Monday, October 7, 2019
Downton Abbey, the movie
For what it's worth, I thought this movie tried to do too many things at one time, and didn't have enough time to do all of them very well. I thought the story was basically misshapen, with either a lot of anticlimax or, more charitably, a lot of stories being resolved considerably after the dramatic energy peaked. I'm all for complex characters, but I wasn't really engaged with, and in some cases positively struggled to sympathize with, some of the point-of-view characters; maybe the problem is they needed to be more complex than their screen time allowed.
Finally, as far as the wish-fulfillment aspect of this TV series turned film franchise goes, I'm just not feeling the nostalgia some people apparently do for an age during which household staff couldn't travel anywhere without their employers' permission, felt lucky to get a half-day off every two weeks and were unemployable if they separated from their position without a glowing recommendation. I never pegged myself for the kind of person who would root for organized labor, but the way the Crawleys' lives of luxury stood on the stooped shoulders of a staff who, as individuals, they mostly didn't even notice, didn't do wonders for the feeling in my lower back.
Looking at it one storyline at a time, it was a cute movie. The young butler's side adventure in the (at that time, and we're talking George V era) seedy gay subculture didn't seem relevant to anything else in the film, and I wondered what kind of future he had going for him considering that the old retired butler staged a coup on him and pushed him out ahead of the King and Queen's visit. The merchant-class Irish widowed son-in-law of the Crawleys had a nice little romance with a lady's companion who actually had hopes to inherit quite a fortune - which, as any reader of Austen knows, is just the touch of good luck that ensures a happy ending to any courtship between young people of good breeding and character. Some gent struggles with how to refuse an invitation from the king to accompany his royal son on an international trip, because said gent's wife will be due to give birth around that time; the dilemma works itself out without anyone being beheaded, which is surely a sign that the 1920s was a relatively enlightened period. Also, somebody tries to take a shot at the king, but the Irish republican son-in-law chooses just the right female member of the household to help him foil the plot, in a touching display of his dedication, if not to royalism, at least to the Crawleys. And so forth.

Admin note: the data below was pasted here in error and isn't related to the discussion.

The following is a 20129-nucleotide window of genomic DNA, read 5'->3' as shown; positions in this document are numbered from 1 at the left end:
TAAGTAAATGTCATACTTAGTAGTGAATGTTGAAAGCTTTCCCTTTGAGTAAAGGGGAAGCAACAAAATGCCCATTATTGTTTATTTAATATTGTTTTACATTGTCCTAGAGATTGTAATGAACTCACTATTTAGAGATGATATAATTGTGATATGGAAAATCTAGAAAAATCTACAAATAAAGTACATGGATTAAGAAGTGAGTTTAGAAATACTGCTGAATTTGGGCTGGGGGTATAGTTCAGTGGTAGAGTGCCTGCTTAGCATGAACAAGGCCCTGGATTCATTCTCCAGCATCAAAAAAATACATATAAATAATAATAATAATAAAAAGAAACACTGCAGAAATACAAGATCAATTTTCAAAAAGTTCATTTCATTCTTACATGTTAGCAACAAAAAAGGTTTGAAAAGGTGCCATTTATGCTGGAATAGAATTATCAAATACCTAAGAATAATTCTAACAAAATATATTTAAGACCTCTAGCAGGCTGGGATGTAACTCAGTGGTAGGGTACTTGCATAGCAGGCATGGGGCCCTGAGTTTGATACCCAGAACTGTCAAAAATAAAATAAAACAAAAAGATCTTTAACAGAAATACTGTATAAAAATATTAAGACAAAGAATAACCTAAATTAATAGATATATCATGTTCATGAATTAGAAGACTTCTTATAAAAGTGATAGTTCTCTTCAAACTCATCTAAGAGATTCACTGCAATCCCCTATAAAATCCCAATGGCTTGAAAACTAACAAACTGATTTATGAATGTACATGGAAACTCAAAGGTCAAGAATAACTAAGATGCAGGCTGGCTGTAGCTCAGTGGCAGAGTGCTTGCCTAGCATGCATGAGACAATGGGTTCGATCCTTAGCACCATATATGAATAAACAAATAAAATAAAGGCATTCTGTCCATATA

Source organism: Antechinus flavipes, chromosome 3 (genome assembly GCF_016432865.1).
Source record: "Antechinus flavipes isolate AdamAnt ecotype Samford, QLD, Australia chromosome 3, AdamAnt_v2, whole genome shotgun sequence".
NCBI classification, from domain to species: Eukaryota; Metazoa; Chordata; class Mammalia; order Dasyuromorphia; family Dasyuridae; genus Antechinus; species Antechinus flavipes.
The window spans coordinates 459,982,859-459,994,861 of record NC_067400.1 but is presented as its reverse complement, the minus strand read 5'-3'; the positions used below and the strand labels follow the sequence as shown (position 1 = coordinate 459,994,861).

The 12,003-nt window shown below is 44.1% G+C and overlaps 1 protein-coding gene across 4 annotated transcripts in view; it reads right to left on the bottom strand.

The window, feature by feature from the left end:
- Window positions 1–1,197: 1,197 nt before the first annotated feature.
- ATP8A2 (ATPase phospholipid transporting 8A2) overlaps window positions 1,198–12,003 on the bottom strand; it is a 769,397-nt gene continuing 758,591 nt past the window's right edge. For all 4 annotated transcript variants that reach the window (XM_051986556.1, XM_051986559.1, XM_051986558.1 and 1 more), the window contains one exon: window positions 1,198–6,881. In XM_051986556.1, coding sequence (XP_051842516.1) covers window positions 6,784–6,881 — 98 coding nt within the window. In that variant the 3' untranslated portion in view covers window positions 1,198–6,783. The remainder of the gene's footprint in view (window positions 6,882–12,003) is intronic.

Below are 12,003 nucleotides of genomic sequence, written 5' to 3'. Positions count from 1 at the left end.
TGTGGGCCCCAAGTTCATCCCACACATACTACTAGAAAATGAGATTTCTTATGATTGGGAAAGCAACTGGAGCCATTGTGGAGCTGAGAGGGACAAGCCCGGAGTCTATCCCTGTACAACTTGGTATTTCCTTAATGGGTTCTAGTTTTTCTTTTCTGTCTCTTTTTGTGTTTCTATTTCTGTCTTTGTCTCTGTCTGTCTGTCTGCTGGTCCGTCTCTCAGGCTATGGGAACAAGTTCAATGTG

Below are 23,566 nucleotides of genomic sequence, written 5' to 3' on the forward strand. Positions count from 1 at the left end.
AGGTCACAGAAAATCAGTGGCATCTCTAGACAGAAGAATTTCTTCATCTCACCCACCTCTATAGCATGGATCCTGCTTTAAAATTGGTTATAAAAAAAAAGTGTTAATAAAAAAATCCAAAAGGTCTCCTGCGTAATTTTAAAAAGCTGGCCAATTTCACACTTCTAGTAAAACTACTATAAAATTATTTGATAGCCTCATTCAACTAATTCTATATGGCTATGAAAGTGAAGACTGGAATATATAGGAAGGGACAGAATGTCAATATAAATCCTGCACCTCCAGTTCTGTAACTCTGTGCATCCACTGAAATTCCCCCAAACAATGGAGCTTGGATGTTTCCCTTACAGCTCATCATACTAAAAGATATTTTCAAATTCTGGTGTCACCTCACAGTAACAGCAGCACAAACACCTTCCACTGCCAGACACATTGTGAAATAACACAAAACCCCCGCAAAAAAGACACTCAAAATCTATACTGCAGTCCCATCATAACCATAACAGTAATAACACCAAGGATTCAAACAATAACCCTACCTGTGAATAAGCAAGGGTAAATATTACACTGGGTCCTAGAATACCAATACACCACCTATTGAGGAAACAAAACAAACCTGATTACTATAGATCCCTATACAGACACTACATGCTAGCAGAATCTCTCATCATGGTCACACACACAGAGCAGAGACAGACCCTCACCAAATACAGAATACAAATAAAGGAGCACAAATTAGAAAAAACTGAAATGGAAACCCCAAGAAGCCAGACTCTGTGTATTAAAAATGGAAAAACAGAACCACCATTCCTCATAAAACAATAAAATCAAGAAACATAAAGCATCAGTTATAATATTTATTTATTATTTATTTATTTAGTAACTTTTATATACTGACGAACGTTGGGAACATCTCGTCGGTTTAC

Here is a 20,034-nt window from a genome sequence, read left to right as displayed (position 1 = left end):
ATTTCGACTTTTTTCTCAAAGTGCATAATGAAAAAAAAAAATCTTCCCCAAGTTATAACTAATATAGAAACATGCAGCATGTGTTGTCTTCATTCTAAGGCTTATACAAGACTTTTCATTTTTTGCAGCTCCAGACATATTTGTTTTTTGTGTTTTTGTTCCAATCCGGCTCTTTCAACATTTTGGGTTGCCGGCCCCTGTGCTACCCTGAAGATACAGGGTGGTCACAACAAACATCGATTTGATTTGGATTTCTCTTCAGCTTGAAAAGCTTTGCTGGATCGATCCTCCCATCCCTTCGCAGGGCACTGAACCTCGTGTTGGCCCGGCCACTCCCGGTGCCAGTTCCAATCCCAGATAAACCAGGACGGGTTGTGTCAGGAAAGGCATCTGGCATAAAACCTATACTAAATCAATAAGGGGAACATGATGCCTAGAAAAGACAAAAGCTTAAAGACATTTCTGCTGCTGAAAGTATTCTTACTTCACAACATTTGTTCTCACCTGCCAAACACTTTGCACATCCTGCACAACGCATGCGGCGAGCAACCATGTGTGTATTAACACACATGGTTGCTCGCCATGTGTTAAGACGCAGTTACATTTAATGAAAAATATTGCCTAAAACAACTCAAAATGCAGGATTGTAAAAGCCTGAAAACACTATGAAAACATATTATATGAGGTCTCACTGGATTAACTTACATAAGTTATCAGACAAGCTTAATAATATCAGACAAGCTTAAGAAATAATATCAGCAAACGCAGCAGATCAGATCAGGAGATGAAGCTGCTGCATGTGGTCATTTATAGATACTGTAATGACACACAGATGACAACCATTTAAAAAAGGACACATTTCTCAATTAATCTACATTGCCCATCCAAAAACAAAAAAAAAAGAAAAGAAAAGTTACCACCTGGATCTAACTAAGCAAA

There are a lot of plot lines in this story, and as worked out individually, some of them actually help the structure of the movie keep its shape. But some of them don't. In my opinion, everything after the royal dinner at Downtown Abbey could have, and maybe should have, been cut out just for architectural reasons, and information paid out after that point either kept for the viewer to deduce for him- or herself or pushed up the agenda a bit.
Three Scenes That Made It For Me: (1) Foiling the assassination plot, which was as close as this movie came to being a thriller. (2) The below-stairs mutiny that cut the royal staff out and allowed the Downton staff to serve their Majesties, culminating in one footman's mortifying "aria" – a breathtaking moment of disaster in which I actually entered into the manners of the time. (3) Pretty much every sarcastic exchange between Maggie Smith and Penelope Wilton as, respectively, the spirit of all stuffiness and her more progressively minded relative. (I would probably have to watch the TV series to find out exactly how they're related, so I'll leave it at that.)